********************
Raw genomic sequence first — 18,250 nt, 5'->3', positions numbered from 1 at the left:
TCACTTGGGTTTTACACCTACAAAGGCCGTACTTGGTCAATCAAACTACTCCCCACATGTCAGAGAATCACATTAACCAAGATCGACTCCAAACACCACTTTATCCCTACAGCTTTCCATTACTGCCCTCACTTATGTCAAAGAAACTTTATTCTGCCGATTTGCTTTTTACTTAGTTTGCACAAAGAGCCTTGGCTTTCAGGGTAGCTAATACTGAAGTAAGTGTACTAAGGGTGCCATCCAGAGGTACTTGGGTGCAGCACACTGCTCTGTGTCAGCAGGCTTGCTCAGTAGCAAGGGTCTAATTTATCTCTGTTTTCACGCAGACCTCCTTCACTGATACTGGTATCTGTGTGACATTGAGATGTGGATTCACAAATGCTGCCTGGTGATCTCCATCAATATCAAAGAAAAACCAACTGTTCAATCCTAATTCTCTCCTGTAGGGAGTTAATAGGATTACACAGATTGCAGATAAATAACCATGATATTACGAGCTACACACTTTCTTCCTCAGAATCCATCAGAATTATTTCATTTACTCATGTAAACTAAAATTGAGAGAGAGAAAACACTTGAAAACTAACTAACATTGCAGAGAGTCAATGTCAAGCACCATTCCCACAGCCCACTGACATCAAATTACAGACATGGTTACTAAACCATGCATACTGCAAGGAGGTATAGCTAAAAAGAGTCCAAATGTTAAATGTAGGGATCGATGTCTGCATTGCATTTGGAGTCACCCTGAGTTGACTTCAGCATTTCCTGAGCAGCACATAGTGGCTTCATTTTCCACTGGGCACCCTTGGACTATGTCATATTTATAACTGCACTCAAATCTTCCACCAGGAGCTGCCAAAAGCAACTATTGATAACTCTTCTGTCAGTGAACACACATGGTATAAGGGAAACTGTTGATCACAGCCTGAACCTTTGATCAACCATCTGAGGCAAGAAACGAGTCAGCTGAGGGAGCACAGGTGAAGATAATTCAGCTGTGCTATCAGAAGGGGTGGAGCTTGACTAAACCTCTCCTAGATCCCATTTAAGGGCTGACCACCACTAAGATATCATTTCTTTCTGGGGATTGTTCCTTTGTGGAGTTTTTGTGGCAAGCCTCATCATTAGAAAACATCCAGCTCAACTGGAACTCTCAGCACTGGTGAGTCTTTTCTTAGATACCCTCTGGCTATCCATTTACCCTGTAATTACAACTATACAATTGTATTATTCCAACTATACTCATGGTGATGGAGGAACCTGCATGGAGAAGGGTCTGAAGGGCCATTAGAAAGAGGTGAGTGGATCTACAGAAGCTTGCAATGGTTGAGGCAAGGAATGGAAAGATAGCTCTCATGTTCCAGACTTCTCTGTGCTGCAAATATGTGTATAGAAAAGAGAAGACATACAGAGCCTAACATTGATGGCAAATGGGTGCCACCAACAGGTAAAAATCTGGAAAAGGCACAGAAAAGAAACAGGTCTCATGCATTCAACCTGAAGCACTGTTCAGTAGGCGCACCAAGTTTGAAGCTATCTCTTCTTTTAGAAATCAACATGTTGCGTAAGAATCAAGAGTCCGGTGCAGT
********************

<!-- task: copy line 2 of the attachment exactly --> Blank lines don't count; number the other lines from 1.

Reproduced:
TCACTTGGGTTTTACACCTACAAAGGCCGTACTTGGTCAATCAAACTACTCCCCACATGTCAGAGAATCACATTAACCAAGATCGACTCCAAACACCACTTTATCCCTACAGCTTTCCATTACTGCCCTCACTTATGTCAAAGAAACTTTATTCTGCCGATTTGCTTTTTACTTAGTTTGCACAAAGAGCCTTGGCTTTCAGGGTAGCTAATACTGAAGTAAGTGTACTAAGGGTGCCATCCAGAGGTACTTGGGTGCAGCACACTGCTCTGTGTCAGCAGGCTTGCTCAGTAGCAAGGGTCTAATTTATCTCTGTTTTCACGCAGACCTCCTTCACTGATACTGGTATCTGTGTGACATTGAGATGTGGATTCACAAATGCTGCCTGGTGATCTCCATCAATATCAAAGAAAAACCAACTGTTCAATCCTAATTCTCTCCTGTAGGGAGTTAATAGGATTACACAGATTGCAGATAAATAACCATGATATTACGAGCTACACACTTTCTTCCTCAGAATCCATCAGAATTATTTCATTTACTCATGTAAACTAAAATTGAGAGAGAGAAAACACTTGAAAACTAACTAACATTGCAGAGAGTCAATGTCAAGCACCATTCCCACAGCCCACTGACATCAAATTACAGACATGGTTACTAAACCATGCATACTGCAAGGAGGTATAGCTAAAAAGAGTCCAAATGTTAAATGTAGGGATCGATGTCTGCATTGCATTTGGAGTCACCCTGAGTTGACTTCAGCATTTCCTGAGCAGCACATAGTGGCTTCATTTTCCACTGGGCACCCTTGGACTATGTCATATTTATAACTGCACTCAAATCTTCCACCAGGAGCTGCCAAAAGCAACTATTGATAACTCTTCTGTCAGTGAACACACATGGTATAAGGGAAACTGTTGATCACAGCCTGAACCTTTGATCAACCATCTGAGGCAAGAAACGAGTCAGCTGAGGGAGCACAGGTGAAGATAATTCAGCTGTGCTATCAGAAGGGGTGGAGCTTGACTAAACCTCTCCTAGATCCCATTTAAGGGCTGACCACCACTAAGATATCATTTCTTTCTGGGGATTGTTCCTTTGTGGAGTTTTTGTGGCAAGCCTCATCATTAGAAAACATCCAGCTCAACTGGAACTCTCAGCACTGGTGAGTCTTTTCTTAGATACCCTCTGGCTATCCATTTACCCTGTAATTACAACTATACAATTGTATTATTCCAACTATACTCATGGTGATGGAGGAACCTGCATGGAGAAGGGTCTGAAGGGCCATTAGAAAGAGGTGAGTGGATCTACAGAAGCTTGCAATGGTTGAGGCAAGGAATGGAAAGATAGCTCTCATGTTCCAGACTTCTCTGTGCTGCAAATATGTGTATAGAAAAGAGAAGACATACAGAGCCTAACATTGATGGCAAATGGGTGCCACCAACAGGTAAAAATCTGGAAAAGGCACAGAAAAGAAACAGGTCTCATGCATTCAACCTGAAGCACTGTTCAGTAGGCGCACCAAGTTTGAAGCTATCTCTTCTTTTAGAAATCAACATGTTGCGTAAGAATCAAGAGTCCGGTGCAGT